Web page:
NOTE: GrowthBeat -- VentureBeat's provocative new marketing-tech event -- is a week away! We've gathered the best and brightest to explore the data, apps, and science of successful marketing. Get the full scoop here, and grab your tickets while they last.
Amazon could sell as many as five million tablet PCs in 2011 and become the top challenger to Apple in the tablet space, according to an analyst at Forrester Research.
Back in July it was reported that Amazon was working on an Android-based tablet to be released in October, 2011 that could be serious competition with the Apple iPad. So far, Android tablets have cornered just 20 percent of the tablet market share, and no single Android tablet has been able to distinguish itself sales-wise, including the Motorola Xoom and Samsung Galaxy Tab 10.1.
Sarah Rotman Epps, a senior analyst at Forrester Research, said the iPad is the clear leader in the tablet space with 28.7 million units sold worldwide to date. But if Amazon can sell between three and five million tablets in the final three months of 2011, it would quickly become the most notable competitor to the iPad.
“Thus far, Apple has faced many would-be competitors, but none have gained significant market share,” Epps wrote in her research. “Not only does Amazon have the potential to gain share quickly but its willingness to sell hardware at a loss, as it did with the Kindle, makes Amazon a nasty competitor.”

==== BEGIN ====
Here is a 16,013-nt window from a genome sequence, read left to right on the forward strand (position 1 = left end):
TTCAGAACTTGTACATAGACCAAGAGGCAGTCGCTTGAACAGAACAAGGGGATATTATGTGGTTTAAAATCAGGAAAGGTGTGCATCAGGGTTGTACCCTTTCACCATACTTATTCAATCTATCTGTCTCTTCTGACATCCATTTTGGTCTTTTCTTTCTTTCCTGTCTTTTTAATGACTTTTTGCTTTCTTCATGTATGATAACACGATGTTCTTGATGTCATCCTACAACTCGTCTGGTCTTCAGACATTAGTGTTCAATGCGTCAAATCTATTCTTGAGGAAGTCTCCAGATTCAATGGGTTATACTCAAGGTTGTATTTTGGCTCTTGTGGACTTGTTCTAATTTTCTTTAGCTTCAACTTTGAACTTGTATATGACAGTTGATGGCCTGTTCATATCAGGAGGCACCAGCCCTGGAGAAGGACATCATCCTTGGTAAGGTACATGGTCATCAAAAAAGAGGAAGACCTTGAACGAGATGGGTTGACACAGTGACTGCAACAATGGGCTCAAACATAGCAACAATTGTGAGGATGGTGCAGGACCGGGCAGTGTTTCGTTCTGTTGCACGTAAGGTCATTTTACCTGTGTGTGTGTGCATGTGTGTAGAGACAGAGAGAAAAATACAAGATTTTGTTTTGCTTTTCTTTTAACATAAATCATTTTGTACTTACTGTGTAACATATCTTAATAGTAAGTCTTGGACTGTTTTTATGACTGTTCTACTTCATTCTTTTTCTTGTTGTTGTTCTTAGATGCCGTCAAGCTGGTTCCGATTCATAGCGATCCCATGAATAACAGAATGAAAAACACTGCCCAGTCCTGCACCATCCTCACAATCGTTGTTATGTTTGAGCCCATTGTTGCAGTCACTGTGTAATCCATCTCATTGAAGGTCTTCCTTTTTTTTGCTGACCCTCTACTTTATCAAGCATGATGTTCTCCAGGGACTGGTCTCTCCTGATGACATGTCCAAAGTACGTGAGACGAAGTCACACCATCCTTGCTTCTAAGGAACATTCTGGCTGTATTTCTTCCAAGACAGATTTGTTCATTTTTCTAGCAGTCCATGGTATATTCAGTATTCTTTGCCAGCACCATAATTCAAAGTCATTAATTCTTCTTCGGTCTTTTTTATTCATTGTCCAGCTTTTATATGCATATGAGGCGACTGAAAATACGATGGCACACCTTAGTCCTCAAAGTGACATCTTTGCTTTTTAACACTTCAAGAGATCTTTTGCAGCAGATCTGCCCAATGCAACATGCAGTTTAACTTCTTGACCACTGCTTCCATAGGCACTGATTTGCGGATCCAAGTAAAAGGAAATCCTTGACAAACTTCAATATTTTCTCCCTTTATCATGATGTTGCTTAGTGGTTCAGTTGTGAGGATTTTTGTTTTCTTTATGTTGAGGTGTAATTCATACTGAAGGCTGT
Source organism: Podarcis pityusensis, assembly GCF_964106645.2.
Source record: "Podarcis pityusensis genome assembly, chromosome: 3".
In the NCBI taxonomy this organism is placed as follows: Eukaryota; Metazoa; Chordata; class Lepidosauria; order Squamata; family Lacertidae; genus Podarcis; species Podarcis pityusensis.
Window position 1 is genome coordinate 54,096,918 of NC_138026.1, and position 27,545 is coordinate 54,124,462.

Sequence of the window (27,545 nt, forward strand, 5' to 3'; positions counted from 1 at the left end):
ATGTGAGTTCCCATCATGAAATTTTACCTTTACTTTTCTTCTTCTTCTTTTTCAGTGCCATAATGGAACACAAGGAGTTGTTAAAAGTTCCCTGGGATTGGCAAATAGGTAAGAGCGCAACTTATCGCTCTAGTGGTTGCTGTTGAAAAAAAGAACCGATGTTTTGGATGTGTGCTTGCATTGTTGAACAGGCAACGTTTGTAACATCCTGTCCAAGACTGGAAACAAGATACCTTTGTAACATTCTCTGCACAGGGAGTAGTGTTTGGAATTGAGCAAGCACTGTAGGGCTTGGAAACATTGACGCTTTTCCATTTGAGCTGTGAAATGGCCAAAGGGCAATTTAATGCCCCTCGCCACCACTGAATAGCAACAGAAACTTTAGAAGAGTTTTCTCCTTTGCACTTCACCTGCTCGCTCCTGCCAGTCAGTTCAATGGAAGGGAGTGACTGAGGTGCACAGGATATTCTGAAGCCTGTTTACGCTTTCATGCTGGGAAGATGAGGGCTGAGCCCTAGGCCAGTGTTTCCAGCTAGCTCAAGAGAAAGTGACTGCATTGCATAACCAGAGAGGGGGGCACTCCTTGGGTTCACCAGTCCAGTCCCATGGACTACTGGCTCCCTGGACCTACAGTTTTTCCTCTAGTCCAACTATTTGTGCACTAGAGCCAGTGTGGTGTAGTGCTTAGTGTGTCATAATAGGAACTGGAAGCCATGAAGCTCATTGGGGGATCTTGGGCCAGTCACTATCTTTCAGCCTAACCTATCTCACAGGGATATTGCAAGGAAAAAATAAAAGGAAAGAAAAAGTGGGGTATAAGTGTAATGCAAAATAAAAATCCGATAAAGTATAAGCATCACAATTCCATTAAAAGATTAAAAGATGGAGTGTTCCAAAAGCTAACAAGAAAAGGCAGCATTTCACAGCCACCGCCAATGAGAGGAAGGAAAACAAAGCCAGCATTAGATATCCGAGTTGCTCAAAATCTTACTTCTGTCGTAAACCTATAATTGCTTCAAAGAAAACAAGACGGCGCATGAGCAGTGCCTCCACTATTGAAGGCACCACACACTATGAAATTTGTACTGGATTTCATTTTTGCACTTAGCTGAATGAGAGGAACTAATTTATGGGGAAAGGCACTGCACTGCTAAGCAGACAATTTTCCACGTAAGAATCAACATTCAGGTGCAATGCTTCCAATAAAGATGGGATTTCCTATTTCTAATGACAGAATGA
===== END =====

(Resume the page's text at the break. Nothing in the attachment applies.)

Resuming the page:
Epps wrote that the Amazon tablet would need to be priced below $300 to sell those kind of numbers. As demonstrated by the HP TouchPad, which lowered its price to $99 in a fire sale, low-priced tablets are a hot market that could be further exploited.
So far, reports have suggested Amazon’s new tablet will run Android and feature a screen measuring around 9 inches and have an emphasis on downloading media like e-books, movies and music. Barnes & Noble’s Nook hybrid tablet and e-reader is in a similar position because it retails for $250. But if Amazon offers a slightly more upscale device for $299, customers may be willing to put down an extra $50.
Would you consider buying a $299 Amazon tablet?